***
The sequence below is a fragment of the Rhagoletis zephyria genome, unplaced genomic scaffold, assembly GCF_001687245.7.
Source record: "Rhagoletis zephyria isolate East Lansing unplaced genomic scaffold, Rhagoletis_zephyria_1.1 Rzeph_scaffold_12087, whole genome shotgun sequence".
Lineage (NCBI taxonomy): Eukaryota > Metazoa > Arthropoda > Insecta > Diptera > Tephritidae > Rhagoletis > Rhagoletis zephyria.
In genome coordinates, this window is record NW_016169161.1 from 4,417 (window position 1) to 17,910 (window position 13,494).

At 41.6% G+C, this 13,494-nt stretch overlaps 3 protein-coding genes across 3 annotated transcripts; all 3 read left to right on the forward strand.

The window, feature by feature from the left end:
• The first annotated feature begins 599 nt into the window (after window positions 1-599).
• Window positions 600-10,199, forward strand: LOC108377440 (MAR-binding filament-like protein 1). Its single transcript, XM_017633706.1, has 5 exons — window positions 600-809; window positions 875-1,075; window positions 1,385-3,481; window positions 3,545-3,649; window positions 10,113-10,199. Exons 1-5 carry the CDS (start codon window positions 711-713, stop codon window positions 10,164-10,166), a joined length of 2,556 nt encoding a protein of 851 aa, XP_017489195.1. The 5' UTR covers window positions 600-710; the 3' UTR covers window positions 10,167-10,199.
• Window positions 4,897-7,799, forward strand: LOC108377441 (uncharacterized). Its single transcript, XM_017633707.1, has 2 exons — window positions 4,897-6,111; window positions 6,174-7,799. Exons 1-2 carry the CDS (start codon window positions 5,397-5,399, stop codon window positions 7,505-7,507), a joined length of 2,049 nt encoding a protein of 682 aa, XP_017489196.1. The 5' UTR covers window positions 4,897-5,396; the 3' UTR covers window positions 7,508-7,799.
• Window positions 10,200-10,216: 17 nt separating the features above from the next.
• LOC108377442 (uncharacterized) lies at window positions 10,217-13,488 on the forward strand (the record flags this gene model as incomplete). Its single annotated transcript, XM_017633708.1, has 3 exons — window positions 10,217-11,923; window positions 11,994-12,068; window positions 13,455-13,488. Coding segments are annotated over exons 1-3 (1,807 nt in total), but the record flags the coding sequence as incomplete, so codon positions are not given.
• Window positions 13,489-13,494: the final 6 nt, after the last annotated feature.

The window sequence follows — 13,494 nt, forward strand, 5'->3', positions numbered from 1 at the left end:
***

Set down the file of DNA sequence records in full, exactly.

The sequence below is a fragment of the Rhagoletis zephyria genome, unplaced genomic scaffold, assembly GCF_001687245.7.
Source record: "Rhagoletis zephyria isolate East Lansing unplaced genomic scaffold, Rhagoletis_zephyria_1.1 Rzeph_scaffold_12087, whole genome shotgun sequence".
Lineage (NCBI taxonomy): Eukaryota > Metazoa > Arthropoda > Insecta > Diptera > Tephritidae > Rhagoletis > Rhagoletis zephyria.
In genome coordinates, this window is record NW_016169161.1 from 4,417 (window position 1) to 17,910 (window position 13,494).

At 41.6% G+C, this 13,494-nt stretch overlaps 3 protein-coding genes across 3 annotated transcripts; all 3 read left to right on the forward strand.

The window, feature by feature from the left end:
• The first annotated feature begins 599 nt into the window (after window positions 1-599).
• Window positions 600-10,199, forward strand: LOC108377440 (MAR-binding filament-like protein 1). Its single transcript, XM_017633706.1, has 5 exons — window positions 600-809; window positions 875-1,075; window positions 1,385-3,481; window positions 3,545-3,649; window positions 10,113-10,199. Exons 1-5 carry the CDS (start codon window positions 711-713, stop codon window positions 10,164-10,166), a joined length of 2,556 nt encoding a protein of 851 aa, XP_017489195.1. The 5' UTR covers window positions 600-710; the 3' UTR covers window positions 10,167-10,199.
• Window positions 4,897-7,799, forward strand: LOC108377441 (uncharacterized). Its single transcript, XM_017633707.1, has 2 exons — window positions 4,897-6,111; window positions 6,174-7,799. Exons 1-2 carry the CDS (start codon window positions 5,397-5,399, stop codon window positions 7,505-7,507), a joined length of 2,049 nt encoding a protein of 682 aa, XP_017489196.1. The 5' UTR covers window positions 4,897-5,396; the 3' UTR covers window positions 7,508-7,799.
• Window positions 10,200-10,216: 17 nt separating the features above from the next.
• LOC108377442 (uncharacterized) lies at window positions 10,217-13,488 on the forward strand (the record flags this gene model as incomplete). Its single annotated transcript, XM_017633708.1, has 3 exons — window positions 10,217-11,923; window positions 11,994-12,068; window positions 13,455-13,488. Coding segments are annotated over exons 1-3 (1,807 nt in total), but the record flags the coding sequence as incomplete, so codon positions are not given.
• Window positions 13,489-13,494: the final 6 nt, after the last annotated feature.

The window sequence follows — 13,494 nt, forward strand, 5'->3', positions numbered from 1 at the left end: